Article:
Russia’s satellite is back on earth, but all five sex lizards are dead


RIP (EPA/Luong Thai Linh)

Five geckos who were tasked with reproducing in zero gravity on a Russian research satellite did not survive the mission, Russia's space agency said.

The now-famous sex lizards, one male and four female, were found dead when the Foton M4 satellite returned to earth on Monday.

The sad news comes after a tumultuous trip for the research satellite, during which mission control lost control of the satellite for a week shortly after it was launched on July 19.

Russia again lost control of the satellite briefly last week, and the decision was made to prematurely abort the mission before the full 60 days were completed, according to Interfax.

The geckos are believed to have lost their lives within the last week and ITAR-TASS news agency reported that they were found "partly mummified."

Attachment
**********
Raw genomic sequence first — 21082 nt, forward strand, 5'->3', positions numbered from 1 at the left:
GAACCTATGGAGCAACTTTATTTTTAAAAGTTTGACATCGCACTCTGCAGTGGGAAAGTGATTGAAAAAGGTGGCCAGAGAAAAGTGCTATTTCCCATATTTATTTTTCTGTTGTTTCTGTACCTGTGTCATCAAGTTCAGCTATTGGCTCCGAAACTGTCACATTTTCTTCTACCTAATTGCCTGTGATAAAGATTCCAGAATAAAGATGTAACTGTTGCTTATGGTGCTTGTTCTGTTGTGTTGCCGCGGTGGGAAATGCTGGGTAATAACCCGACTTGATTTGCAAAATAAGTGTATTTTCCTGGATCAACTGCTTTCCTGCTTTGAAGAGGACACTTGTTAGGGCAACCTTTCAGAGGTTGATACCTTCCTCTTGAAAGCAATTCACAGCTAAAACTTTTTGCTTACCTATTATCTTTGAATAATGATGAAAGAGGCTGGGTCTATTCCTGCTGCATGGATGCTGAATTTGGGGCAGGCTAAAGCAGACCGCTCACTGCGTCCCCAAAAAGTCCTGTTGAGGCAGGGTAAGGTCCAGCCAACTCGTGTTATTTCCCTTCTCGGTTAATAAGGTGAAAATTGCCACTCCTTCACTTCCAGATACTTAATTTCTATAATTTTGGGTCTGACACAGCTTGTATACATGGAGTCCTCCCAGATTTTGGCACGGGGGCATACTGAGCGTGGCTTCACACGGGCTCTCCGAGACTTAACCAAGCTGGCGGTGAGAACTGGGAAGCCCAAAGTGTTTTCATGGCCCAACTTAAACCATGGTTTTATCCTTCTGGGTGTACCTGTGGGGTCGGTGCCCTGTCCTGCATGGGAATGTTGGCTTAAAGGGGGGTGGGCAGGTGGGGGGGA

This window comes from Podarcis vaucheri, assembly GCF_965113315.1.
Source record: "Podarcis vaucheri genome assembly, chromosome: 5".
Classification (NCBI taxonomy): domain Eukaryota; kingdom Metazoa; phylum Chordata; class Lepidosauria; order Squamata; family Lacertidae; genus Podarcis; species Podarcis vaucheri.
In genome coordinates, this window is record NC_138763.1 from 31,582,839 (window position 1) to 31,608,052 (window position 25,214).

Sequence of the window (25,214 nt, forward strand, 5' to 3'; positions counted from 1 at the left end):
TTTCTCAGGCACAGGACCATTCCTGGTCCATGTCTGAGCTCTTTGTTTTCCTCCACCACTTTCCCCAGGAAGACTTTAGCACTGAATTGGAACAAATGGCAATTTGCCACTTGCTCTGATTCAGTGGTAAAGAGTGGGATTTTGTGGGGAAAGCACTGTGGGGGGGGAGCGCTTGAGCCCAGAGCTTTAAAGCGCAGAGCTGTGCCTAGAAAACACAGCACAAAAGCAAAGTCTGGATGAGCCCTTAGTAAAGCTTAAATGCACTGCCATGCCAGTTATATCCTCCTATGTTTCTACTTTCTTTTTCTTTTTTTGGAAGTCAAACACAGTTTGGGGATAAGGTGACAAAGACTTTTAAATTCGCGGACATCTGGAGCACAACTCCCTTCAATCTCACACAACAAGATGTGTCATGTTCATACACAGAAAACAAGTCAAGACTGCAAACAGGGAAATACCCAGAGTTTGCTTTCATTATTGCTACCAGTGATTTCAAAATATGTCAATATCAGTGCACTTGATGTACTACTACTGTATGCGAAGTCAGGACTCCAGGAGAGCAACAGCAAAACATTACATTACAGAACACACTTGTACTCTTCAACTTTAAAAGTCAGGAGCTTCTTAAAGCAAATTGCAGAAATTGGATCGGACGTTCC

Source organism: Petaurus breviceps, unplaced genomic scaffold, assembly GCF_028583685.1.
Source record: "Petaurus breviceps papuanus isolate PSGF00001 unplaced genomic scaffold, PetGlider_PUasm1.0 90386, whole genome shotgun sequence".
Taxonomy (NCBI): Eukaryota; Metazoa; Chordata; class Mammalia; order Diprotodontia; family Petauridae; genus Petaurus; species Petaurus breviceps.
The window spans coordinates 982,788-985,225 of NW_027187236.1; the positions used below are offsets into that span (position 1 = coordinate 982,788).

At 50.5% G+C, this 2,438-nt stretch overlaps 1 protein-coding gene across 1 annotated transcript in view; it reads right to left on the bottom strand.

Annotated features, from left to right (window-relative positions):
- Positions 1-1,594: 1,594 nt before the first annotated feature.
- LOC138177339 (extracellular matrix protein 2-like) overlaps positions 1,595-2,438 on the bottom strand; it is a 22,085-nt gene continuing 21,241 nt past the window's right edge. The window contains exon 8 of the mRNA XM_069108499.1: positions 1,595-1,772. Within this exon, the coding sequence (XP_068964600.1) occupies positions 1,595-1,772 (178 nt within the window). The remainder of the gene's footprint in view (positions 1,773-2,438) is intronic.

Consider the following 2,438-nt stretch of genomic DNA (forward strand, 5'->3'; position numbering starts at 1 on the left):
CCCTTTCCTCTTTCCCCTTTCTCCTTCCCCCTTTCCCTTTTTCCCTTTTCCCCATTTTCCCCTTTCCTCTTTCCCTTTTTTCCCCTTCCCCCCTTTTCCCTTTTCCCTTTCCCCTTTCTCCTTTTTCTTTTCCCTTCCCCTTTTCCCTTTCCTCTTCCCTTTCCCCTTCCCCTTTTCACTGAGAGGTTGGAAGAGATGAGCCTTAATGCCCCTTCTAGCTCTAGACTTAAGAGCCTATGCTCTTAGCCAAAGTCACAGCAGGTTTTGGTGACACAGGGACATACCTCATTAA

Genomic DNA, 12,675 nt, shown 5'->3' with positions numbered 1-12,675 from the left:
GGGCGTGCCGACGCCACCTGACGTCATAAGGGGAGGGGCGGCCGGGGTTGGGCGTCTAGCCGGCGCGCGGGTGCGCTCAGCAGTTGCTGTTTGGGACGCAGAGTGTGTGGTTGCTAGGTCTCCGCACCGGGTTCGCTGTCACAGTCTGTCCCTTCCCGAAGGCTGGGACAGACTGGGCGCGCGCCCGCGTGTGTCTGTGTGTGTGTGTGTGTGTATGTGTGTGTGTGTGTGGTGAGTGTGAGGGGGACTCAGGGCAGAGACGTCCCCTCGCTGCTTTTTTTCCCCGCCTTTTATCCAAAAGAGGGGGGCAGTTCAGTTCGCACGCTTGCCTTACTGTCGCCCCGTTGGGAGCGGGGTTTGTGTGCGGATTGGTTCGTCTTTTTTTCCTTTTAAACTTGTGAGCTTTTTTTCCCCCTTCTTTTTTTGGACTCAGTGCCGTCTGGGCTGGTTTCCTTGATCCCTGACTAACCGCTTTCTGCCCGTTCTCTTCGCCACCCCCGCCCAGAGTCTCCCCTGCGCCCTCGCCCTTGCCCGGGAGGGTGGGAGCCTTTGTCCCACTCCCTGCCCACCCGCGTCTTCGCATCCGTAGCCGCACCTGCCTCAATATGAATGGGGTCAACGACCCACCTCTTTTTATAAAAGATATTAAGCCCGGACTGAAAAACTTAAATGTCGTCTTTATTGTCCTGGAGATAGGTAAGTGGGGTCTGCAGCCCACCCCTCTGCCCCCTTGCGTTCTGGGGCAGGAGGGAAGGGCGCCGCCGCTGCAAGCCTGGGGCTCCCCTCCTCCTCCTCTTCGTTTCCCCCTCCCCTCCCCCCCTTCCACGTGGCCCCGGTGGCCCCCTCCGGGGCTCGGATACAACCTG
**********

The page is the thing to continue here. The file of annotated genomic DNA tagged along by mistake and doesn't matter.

“Hypothermia is not the main possible cause but only one of the options. Others include a possible malfunction of the on board equipment and life-support system,” a space industry source told ITAR-TASS.

But Sergei Savelyev, the lead researcher for the experiment said that the geckos died within hours of each other a few days before it landed back on earth, according to the Moscow Times. Savelyev added that the geckos were unlikely to have been mummified and deaths were more likely a result of the failure of life support systems.

An autopsy will be conducted by the end of Tuesday he added.

Russian officials initially said they believed that the experiments were still going as planned after the first loss of communication with the satellite. Several other organisms, including fruit flies, silkworm eggs, dried seeds and mushrooms were sent up into Earth's outer atmosphere to observe how they survived in the extraterrestrial environment.

There is some good news, however. The fruit flies are doing just fine, Russia's Federal Space Agency said. They grew and multiplied, as planned.

[This post has been updated.]

Abby Phillip is a general assignment national reporter for the Washington Post. She can be reached at abby.phillip@washpost.com. On Twitter: @abbydphillip
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